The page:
Compared to the 1984 observational period, the monthly incidence of Hessdalen light phenomena, had sensibly decreased around the period 1998-2000.

Nevertheless, the EMBLA researchers came back to Italy with a big amount of radio data, also having had the opportunity of sighting anomalous light phenomena repeatedly.

To sharpen its research, SETI is interested in debunking the myths.

If anyone can determine what physics are at work behind the Hessdalen light phenomena, they can be crossed off the list of the inexplicable.

Mapping up Local Radio Emissions

In Hessdalen, the Italians installed their own scientific instruments, including radar and electromagnetic measuring equipments.

Light phenomena are also reminiscent of phenomena that can occur in space, so mingling with astrophysicists can be very useful for the light researchers.

From August 2000 onwards, they have been supplying the Norwegian research team with valuable support.

With regards to the specific radio field, the main advantages of the EMBLA Project  over previous measurements were:

    •  a much wider frequency range (expanded with the ELF, VLF and UHF radio windows) and resolution,
    • a much higher sensitivity,
    • a totally automated mode of data acquisition.

Now, we study VLF (very low frequency) receiver in order to investigate the phenomena that are happening in this valley.

Dr Stelio Montebugnoli, Radioteleskopi di Medicina

The signals are received directly and analysed at the Bologna Radio Astronomy Centre.

Many interesting radar readings have been received from the lights, while simultaneous photographs have been taken from the Norwegian observatory.

This way, data can be corroborated.

So the data collected inside the blue box in Hessdalen is sent everyday automatically inside our server.  After that, we start the processing of the data.  […]

I would like to remember that these phenomena appear in several parts around the World, and of course Hessdalen is very interesting because from the statistical point of view, it appeared several  times.  By the way, also in Italy, in Australia, USA, Thailand and so on..

Ing Jader Morari, Radio-Astronomer


We have to study it and try to understand it.


These phenomena could give information about some unknown form of energy.  In my opinion, any kind of unknown phenomena need to be investigated.  This is the curiosity of the human kind.

Dr Stelio Montebugnoli, Radioteleskopi di Medicina

The site of the more recent “White Box”. Image: Project Hessdalen

A new container with more advanced instrumentation was assembled near the top of the Rogne Mountain in Hessdalen.

This cooperative Hessdalen Research  Association – HERA, is also planning to establish a larger permanent observatory in the valley.  This cooperation  between the Østfold University College and the Italian is an important incentive to research now producing new amazing results.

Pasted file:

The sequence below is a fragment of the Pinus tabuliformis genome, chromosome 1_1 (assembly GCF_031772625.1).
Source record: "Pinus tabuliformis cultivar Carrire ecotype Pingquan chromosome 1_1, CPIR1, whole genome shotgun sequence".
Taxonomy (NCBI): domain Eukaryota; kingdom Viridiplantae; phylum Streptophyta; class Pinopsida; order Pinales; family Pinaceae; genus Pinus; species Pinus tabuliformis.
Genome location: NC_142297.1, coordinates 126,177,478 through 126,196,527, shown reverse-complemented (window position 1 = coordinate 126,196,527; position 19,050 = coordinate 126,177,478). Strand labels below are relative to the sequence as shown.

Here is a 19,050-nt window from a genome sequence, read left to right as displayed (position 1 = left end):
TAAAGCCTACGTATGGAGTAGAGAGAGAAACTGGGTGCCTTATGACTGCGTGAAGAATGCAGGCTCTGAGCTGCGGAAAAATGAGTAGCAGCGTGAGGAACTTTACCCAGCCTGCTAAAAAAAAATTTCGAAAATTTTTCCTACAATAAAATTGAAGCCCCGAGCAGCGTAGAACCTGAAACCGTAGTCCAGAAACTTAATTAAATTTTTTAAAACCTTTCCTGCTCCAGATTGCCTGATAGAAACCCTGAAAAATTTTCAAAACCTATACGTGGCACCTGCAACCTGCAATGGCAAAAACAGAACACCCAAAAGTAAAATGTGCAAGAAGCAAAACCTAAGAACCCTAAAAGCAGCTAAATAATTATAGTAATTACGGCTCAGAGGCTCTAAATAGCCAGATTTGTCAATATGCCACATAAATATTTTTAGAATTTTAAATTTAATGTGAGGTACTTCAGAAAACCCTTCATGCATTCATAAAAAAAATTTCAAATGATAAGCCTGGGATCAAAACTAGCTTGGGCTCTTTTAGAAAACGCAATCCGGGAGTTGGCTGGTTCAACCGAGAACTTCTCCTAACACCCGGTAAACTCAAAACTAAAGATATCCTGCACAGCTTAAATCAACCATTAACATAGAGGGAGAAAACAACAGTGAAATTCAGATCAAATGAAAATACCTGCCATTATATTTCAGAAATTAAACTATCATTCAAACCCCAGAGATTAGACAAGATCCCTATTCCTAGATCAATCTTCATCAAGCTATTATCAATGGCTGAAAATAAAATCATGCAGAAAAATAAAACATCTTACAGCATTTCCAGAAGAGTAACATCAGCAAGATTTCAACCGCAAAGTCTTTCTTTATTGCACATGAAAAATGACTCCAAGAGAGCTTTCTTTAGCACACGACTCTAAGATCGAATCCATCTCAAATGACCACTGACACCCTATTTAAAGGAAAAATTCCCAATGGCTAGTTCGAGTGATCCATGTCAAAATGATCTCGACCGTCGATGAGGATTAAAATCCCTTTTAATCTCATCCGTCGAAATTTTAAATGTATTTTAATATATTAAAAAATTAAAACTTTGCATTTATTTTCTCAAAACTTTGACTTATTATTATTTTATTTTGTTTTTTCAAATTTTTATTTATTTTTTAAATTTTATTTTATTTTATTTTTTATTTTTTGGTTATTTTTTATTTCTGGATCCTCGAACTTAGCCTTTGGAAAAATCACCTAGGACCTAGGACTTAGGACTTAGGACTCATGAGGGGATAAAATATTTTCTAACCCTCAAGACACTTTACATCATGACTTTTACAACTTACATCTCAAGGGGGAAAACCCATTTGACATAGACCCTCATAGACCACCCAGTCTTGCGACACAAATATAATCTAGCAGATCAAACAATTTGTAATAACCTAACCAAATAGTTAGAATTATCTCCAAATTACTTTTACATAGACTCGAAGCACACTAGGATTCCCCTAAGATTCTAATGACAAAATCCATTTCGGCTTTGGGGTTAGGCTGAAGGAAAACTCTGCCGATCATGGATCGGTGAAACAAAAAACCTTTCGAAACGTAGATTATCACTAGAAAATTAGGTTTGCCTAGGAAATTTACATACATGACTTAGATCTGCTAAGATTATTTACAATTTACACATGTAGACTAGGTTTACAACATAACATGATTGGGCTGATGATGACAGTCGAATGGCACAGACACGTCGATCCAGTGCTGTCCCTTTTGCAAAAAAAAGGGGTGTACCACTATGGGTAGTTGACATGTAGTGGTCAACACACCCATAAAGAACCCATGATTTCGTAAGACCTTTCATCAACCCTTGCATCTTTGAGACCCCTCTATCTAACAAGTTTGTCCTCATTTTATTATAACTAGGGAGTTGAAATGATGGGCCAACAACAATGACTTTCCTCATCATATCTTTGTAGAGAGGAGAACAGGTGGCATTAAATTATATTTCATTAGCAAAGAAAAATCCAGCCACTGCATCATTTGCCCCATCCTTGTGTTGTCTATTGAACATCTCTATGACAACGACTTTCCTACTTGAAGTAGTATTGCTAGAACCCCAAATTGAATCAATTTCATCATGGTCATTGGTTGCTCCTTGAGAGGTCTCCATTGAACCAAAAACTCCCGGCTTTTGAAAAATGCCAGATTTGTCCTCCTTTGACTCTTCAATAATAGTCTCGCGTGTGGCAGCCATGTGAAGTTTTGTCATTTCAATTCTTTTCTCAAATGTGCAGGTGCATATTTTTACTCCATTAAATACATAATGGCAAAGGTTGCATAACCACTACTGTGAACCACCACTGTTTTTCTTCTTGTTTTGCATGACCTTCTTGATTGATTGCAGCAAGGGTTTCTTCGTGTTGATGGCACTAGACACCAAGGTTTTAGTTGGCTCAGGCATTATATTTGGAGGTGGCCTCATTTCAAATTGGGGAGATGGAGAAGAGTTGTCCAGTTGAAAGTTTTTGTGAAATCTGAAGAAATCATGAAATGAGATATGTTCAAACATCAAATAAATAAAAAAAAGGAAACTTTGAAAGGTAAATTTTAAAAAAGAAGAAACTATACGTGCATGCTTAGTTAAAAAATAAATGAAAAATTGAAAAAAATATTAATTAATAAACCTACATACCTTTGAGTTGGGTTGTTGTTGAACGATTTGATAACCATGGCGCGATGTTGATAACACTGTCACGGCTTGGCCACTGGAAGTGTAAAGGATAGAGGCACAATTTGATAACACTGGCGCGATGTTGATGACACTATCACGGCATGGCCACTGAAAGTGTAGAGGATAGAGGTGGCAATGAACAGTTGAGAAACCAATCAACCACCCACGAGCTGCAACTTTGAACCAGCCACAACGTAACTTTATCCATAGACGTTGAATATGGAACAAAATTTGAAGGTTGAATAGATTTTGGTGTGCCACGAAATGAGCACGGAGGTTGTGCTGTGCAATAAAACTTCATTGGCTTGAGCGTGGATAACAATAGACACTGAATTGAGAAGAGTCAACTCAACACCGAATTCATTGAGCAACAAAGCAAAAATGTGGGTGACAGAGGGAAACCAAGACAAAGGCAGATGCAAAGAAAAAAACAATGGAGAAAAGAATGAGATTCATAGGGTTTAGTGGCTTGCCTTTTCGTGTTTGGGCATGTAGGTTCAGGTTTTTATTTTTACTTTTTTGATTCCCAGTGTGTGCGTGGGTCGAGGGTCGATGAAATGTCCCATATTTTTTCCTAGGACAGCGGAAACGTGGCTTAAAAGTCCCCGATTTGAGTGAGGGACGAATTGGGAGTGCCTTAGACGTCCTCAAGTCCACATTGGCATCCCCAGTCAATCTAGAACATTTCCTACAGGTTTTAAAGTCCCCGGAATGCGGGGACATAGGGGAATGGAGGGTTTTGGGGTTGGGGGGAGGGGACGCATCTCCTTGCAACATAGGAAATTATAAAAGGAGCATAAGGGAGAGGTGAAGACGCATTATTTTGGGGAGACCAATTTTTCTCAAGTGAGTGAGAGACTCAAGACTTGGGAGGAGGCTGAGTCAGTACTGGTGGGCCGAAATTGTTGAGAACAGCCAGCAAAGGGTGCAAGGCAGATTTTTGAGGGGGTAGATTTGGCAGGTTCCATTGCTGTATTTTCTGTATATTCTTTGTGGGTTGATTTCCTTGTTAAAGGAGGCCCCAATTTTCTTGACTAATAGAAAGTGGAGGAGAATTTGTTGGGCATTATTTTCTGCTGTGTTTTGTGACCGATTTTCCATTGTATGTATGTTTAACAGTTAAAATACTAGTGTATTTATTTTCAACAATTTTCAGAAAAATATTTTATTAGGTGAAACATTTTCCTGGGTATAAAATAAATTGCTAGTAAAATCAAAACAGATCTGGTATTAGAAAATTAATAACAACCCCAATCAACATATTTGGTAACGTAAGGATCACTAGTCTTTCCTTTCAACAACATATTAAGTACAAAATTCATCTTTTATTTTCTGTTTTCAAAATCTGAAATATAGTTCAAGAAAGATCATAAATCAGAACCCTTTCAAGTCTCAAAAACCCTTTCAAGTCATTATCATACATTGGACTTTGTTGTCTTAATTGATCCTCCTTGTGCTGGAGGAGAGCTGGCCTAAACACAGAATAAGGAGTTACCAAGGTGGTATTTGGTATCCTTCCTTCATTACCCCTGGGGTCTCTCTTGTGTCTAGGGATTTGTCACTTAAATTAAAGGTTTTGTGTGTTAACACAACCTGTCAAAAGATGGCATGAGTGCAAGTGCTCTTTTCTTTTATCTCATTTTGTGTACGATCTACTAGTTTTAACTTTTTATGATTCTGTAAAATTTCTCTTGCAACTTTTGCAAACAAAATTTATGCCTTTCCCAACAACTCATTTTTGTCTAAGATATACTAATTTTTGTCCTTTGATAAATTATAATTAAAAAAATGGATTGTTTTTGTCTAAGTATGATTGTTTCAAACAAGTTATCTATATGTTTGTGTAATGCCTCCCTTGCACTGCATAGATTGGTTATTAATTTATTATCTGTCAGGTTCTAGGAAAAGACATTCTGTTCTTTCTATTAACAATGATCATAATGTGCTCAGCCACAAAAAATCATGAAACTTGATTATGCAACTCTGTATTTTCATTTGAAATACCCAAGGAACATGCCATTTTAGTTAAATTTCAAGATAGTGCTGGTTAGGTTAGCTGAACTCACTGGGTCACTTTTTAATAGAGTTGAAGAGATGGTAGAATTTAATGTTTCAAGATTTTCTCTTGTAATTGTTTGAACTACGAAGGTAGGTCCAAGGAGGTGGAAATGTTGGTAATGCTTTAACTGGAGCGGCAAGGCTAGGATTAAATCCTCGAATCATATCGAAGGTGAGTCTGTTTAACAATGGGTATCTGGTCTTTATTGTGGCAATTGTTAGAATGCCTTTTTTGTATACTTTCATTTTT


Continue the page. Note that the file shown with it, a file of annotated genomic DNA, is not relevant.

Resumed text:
In 2004, we brought some students up here to meet the scientists from Italy.  We had several research stations, one of them on top of the Rogne Mountain.  Around 3:00 AM, things started to happen.  What we saw looked like a solid object.  Almost like a metallic cloud.  Then it moved.  We managed to photograph it 5 times.  The last object we saw had the size of a barn.  It briefly disappeared, and when it reappeared it had the shape of a fiery ball.

Bjorn Gitle Hauge installs the cameras on the Hessdalen AMS mast in June 2001. Source: Project Hessdalen

It stopped shining, and soon after two smaller lights appeared.  They crashed into the ground right over there.  As it hit the tree tops, a blue spiralling beam of light emerged.  This blue beam hits a treetop over there.  After the impact, it changes its piral movement.

Bjørn Gitle Hauge,  Østfold University College

The result of the first 4 years of study in cooperation with the Italian Institute concluded that the phenomenon exists and that it is periodically active in Hessdalen.

Identifying The Unidentified

      • The phenomenon is identified as a bright flying object, with special characteristics making it unique to science.
      • The phenomenon is more complex and diverse than expected, indicating more than one single kind of phenomenon.
      • The phenomenon is sometimes made up of separate units, that may depart or fly away.
      • The speeds vary from 0 to 8 km s-1.
      • The phenomenon seems to be able to take on pieces of plasma or energy from the ground while passing by.
      • The phenomenon seems to radiate energy, due to the light and frequent change of colour.
      • Many spectra in the optical and radio frequency range have been detected, but more data is needed to draw proper conclusions.

These scientific data are quite sensational.  We are dealing with a real phenomenon that can be observed and studied, and measured, even though it is difficult.

But why in Hessdalen?